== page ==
Many conversations in the media have focused on President Donald Trump’s tweets. Journalists have looked at the negative effects of his tweets, his tendencies on Twitter, and more. Academics have also analyzed Trump’s Twitter account, including one study that outlined how his tweets reflect his psychology.
A new study published Wednesday in the journal PLOS One is a bit different, though, because it focuses on Trump’s tweeting style.
“Although the content of Trump’s tweets has garnered considerable attention, the analysis of the style of Trump’s tweets — their form as opposed to their meaning — has been far more limited and has tended to focus on relatively superficial features, such as misspellings, insults, and non-standard grammar,” the study reads.
Researchers Jack Grieve and Isobelle Clarke, from the department of english and linguistics at the University of Birmingham in England, analyzed over 20,000 Trump tweets that were written between 2009 and 2018. Rather than losing their minds, they managed to find some notable patterns in Trump’s tweeting style.
Grieve and Clarke found Trump has four different ways of tweeting. His tweets fall into these categories:
2. Focused on his campaign
4. Focused on an issue he’s engaged with.
A conversational tweet involves Trump actually, as you guessed it, conversing with another Twitter user. That often means he’s retweeting them and adding a comment, and the way he talks in these tweets is pretty casual.
Campaign tweets tend to be more generic, and they often simply include information about the campaign.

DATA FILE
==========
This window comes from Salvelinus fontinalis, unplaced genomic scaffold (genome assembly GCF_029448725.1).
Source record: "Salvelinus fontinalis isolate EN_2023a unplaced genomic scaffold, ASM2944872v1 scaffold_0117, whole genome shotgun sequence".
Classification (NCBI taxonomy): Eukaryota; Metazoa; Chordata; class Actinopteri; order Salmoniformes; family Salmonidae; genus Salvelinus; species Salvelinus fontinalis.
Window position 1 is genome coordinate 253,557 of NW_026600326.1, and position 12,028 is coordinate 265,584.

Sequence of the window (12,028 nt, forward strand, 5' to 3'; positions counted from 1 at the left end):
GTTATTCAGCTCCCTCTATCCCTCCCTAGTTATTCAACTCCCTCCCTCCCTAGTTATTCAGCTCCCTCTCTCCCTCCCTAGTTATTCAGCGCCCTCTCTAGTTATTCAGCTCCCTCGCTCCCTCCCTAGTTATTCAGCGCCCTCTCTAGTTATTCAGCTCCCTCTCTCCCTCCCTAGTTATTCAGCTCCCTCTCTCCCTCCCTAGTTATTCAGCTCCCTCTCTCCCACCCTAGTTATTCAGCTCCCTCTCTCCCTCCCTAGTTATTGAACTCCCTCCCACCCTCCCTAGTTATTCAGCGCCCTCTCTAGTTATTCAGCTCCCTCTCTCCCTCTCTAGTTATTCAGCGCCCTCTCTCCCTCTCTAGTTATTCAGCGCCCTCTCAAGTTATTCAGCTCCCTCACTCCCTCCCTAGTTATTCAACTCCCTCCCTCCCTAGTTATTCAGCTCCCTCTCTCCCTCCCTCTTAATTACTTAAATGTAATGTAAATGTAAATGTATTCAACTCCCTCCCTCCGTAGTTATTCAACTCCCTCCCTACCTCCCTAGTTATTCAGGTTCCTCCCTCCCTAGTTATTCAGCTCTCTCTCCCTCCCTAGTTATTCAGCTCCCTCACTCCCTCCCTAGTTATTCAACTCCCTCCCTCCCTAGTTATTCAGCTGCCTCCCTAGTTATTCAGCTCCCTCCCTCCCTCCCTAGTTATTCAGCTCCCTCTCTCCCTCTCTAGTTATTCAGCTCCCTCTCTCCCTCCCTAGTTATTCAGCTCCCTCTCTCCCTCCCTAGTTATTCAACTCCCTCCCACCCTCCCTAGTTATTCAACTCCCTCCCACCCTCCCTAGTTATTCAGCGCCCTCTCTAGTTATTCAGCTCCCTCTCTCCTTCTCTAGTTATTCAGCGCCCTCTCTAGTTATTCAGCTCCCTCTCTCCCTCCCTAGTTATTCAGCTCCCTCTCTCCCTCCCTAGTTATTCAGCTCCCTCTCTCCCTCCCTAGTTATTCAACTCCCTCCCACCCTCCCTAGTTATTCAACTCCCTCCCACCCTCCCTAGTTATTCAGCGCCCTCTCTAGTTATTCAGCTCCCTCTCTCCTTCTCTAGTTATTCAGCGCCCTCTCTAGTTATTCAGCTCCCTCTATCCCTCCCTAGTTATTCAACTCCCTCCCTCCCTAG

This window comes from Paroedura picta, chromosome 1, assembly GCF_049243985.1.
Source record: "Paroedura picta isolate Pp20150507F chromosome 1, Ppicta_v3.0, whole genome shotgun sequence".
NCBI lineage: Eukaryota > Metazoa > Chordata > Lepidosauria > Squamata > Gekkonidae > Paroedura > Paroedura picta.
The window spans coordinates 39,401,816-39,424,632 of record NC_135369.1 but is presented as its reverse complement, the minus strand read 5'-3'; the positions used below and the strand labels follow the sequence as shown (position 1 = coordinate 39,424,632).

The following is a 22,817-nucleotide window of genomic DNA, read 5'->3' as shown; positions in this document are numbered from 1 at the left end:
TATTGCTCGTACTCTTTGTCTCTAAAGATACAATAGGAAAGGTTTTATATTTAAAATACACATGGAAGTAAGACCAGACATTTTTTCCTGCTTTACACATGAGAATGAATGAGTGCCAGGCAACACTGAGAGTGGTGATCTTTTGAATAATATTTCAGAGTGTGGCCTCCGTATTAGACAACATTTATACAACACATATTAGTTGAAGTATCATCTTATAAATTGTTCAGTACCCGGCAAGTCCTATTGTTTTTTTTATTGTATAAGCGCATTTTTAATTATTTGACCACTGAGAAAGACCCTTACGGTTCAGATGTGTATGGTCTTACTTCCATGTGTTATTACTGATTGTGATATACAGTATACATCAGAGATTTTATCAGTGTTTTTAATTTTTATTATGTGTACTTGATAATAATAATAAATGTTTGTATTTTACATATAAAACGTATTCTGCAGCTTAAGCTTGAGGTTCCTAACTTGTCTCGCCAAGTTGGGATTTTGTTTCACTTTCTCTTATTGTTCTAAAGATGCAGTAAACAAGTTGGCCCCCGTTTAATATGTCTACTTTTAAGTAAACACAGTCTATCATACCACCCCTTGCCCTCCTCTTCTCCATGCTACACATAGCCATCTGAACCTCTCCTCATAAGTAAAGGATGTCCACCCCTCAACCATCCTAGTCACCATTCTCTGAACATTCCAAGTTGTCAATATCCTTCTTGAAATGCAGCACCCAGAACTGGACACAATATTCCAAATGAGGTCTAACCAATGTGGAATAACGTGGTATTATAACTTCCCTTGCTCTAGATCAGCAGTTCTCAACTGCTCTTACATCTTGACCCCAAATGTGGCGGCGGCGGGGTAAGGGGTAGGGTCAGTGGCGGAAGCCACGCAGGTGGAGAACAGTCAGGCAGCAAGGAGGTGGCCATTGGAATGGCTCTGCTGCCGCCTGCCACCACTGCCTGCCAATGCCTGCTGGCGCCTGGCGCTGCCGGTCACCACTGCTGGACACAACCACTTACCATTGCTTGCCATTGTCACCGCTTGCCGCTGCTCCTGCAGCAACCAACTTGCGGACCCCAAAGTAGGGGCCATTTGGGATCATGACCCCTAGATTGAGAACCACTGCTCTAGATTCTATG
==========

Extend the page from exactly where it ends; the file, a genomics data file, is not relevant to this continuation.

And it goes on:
Advisory tweets essentially involve Trump telling people how they should live their lives.
Engaged tweets often involve questions about certain topics of interest.
I know what you’re thinking: You guys are really putting a lot of thought into how he tweets. However, this topic is worth some attention. Though there were many reasons for this, Trump did manage to win in 2016, and the monetary value of his tweets have been scientifically studied.
The authors note that his tweets “generated approximately 5 billion dollars of free media for the campaign” in 2016. Trump may be an objectively ridiculous Twitter user, but his ability to grab people’s attention did have some benefits for his campaign in the last election.
“In many ways, Twitter was Donald Trump’s primary communication platform during the 2016 Republican primaries and presidential campaign,” the study reads. “He used Twitter to communicate with his supporters, the electorate, the media, and the world on a daily basis, with news cycles often being driven by a selection of the most controversial tweets from his timeline.”
It’s certainly the case that Trump’s Twitter habit has also had negative effects on his electability. Ask someone who voted for Trump in 2016 what they don’t like about him, and they’ll often say they wish he’d get off of Twitter. That said, there is certainly something to be learned from all of this when it comes to driving a news cycle through your social media posts. If candidates can be less obnoxious on Twitter but still draw the media’s attention on a consistent basis through what they’re saying on the platform, that might be a winning formula.
Twitter was an integral part of Donald Trump’s communication platform during his 2016 campaign. Although its topical content has been examined by researchers and the media, we know relatively little about the style of the language used on the account or how this style changed over time. In this study, we present the first detailed description of stylistic variation on the Trump Twitter account based on a multivariate analysis of grammatical co-occurrence patterns in tweets posted between 2009 and 2018. We identify four general patterns of stylistic variation, which we interpret as representing the degree of conversational, campaigning, engaged, and advisory discourse. We then track how the use of these four styles changed over time, focusing on the period around the campaign, showing that the style of tweets shifts systematically depending on the communicative goals of Trump and his team. Based on these results, we propose a series of hypotheses about how the Trump campaign used social media during the 2016 elections.